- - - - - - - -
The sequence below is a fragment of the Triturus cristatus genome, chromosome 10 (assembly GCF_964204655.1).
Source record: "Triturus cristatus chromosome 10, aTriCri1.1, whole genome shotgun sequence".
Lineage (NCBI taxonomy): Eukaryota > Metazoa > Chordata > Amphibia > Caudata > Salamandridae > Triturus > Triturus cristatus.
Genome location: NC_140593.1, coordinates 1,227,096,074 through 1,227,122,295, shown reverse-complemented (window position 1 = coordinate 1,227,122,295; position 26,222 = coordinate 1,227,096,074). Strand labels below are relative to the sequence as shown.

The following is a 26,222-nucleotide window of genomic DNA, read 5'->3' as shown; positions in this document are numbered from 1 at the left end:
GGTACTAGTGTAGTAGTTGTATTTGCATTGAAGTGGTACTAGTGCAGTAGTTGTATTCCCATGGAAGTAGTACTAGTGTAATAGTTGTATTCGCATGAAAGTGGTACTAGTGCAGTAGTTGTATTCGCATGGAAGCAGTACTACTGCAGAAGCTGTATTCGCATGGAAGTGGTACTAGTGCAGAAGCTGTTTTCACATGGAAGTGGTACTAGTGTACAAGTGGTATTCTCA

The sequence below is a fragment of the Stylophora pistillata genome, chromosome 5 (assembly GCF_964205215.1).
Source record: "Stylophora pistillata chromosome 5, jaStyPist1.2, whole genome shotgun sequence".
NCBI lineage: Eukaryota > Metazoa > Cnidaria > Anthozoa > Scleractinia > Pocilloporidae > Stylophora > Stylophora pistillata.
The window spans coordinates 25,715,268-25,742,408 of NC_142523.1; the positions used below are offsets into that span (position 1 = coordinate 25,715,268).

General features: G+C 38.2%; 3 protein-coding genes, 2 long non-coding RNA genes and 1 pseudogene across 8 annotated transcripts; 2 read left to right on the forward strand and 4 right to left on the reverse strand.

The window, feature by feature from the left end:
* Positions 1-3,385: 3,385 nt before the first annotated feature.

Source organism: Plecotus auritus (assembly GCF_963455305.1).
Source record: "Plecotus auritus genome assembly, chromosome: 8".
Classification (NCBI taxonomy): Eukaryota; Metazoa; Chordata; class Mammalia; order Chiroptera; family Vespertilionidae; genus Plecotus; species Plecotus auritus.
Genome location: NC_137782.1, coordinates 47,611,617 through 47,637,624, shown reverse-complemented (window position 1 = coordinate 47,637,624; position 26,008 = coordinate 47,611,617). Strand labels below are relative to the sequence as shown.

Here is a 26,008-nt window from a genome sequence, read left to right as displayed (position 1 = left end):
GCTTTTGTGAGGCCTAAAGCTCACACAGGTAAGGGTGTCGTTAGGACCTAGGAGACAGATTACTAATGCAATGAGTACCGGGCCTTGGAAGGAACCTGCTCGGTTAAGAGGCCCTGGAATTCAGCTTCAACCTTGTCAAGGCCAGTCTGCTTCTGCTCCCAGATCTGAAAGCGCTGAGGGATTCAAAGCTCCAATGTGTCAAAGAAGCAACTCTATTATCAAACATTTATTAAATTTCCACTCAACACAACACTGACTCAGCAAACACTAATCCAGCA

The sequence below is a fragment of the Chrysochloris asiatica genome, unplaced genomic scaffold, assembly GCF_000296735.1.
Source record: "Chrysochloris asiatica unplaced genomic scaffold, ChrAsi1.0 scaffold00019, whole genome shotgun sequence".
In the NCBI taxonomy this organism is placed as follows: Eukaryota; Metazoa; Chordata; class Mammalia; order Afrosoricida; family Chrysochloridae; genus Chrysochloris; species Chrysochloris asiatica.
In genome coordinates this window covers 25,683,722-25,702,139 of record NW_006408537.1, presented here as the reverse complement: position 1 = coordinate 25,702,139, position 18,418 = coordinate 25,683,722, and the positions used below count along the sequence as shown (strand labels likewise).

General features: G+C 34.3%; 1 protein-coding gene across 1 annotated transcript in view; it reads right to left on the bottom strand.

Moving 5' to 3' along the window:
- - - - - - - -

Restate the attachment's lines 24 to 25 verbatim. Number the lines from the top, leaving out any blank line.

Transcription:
General features: G+C 34.3%; 1 protein-coding gene across 1 annotated transcript in view; it reads right to left on the bottom strand.

Moving 5' to 3' along the window: